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Inside Llewyn Davis
Genre Music
 
Review:

Inside Llewyn Davis is a Coen brothers film that captures the Greenwich Village folk scene of 1961 through the eyes of a fictional character, who was inspired by the memoirs and music of Dave Van Ronk. This beautifully shot music drama truly takes us there as we experience a week in the life of a struggling folk singer. This Coen brothers film resonates most strongly with A Serious Man, delivering intelligent New York drama on the back of soul-searching music and cinematography that is so in tune with the era that each shot feels like it could have been an album cover from the age.

The down-on-his-luck Llewyn Davis takes life as it comes, moving from couch to couch, and playing his uncompromising and soulful one man show to pay the most urgent bills first. We adventure with the folk musician, whose guitar, winter coat and talents are what push him to pursue the elusive career he envisages for himself. On the way, we're introduced to a number of interesting characters as Llewyn bounces off the goodwill of friends and acquaintances.

He's a rambling man, tuning into the time that set the platform for names like Bob Dylan, Rodriguez and Cat Stevens. Oscar Isaac, best known for Drive, is Llewyn Davis... who believes his big break is just around the corner. He's a stray cat, appearing on one doorstep before moving onto another, with his single-minded passion keeping him focused and unwilling to bend. Isaac captures the musician's stubborn, devil may care attitude, tempering this with the obligated humility of his situation.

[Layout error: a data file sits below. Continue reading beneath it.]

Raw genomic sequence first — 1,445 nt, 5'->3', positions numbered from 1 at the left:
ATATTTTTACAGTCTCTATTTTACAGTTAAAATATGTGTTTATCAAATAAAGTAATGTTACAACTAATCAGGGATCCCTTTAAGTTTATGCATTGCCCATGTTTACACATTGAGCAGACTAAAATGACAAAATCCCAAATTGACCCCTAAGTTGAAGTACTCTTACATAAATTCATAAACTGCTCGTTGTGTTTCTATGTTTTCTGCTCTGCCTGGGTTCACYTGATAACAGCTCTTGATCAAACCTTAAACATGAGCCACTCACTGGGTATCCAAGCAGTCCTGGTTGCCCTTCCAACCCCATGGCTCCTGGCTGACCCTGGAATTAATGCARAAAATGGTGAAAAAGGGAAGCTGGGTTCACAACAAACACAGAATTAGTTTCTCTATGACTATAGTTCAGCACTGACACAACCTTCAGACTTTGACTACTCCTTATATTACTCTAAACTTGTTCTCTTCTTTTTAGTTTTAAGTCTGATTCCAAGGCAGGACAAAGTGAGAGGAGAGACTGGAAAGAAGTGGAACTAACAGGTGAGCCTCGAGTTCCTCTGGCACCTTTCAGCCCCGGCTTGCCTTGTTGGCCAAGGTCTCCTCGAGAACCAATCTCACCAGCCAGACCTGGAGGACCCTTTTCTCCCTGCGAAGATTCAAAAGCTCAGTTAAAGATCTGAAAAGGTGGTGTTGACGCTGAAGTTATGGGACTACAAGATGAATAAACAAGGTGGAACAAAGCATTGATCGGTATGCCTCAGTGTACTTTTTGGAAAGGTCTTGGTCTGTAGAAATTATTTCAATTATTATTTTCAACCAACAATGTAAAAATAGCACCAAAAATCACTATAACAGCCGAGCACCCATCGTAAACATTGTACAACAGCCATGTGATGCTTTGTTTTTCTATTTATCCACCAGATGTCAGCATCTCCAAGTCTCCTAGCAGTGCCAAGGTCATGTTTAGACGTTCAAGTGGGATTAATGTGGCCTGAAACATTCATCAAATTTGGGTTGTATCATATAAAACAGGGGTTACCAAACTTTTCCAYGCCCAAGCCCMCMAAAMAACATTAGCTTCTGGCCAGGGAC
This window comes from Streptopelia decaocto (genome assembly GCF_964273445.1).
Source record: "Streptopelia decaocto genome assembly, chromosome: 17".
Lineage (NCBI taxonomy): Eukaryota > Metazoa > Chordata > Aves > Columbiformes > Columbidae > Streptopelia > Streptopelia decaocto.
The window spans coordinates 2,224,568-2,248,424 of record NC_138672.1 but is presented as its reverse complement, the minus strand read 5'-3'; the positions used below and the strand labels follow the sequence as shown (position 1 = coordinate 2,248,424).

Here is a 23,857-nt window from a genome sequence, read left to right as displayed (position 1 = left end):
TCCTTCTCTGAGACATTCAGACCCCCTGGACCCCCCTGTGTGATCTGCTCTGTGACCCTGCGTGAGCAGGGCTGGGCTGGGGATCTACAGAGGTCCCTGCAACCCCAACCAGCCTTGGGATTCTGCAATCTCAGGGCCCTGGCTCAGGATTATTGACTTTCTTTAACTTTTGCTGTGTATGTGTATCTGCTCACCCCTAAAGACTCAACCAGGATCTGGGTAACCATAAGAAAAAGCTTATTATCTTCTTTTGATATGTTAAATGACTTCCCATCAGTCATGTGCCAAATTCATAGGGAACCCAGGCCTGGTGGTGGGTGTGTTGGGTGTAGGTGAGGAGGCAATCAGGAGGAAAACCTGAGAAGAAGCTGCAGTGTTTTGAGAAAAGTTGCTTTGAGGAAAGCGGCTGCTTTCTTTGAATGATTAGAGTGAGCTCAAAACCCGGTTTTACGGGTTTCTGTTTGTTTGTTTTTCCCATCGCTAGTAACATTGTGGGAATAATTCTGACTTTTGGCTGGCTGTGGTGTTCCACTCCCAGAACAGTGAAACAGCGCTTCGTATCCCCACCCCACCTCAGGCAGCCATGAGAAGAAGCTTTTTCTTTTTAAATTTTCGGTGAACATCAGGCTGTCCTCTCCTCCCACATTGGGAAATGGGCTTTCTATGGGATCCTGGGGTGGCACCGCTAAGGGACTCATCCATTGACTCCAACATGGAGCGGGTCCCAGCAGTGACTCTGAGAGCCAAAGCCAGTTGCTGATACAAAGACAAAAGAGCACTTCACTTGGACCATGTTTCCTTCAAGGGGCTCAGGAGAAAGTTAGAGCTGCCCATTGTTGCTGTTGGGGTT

He's supported by Carey Mulligan in one of her best performances to date as a friend in a complicated relationship. Justin Timberlake gets about as goodie-two-shoes as they come with a chipper attitude and one or two foot-tapping folk numbers. John Goodman adds his presence as one of the film's most eccentric characters, while Garrett Hedlund echoes the same rebellion from his role in the Jack Kerouac inspired film On the Road. Inside Llewyn Davis isn't about stars though, and while they add considerable weight to their characters, it's about the spirit of the music and not selling out.

While each "album cover" glides across the screen, we're given an insightful snapshot of the melancholic life and times of Llewyn Davis. The film has a somber tone, one that offers a glimpse of hope and some good chuckles, yet finds itself returning to the hauntingly sad, soulful and harmonious folk music. Llewyn's nomadic tom cat misadventures certainly add some spice and comedy to the drama, transplanting us in an era wonderfully composed by excellent production values.

The sharp-witted writing gives Inside Llewyn Davis a sense of spontaneity and realism, driving the character against the elements, and finding the proverbial fork in the road most unforgiving. It's entertaining, it's funny, it's melancholic and it's a film that will appeal to anyone with an interest in Jack Kerouac's version of the '60s, folk music or New York for that matter. Enjoy Inside Llewyn Davis for its heartfelt performances, soulful music, haunting visuals, intelligent script and time capsule of the life and times.

The bottom line: Alive

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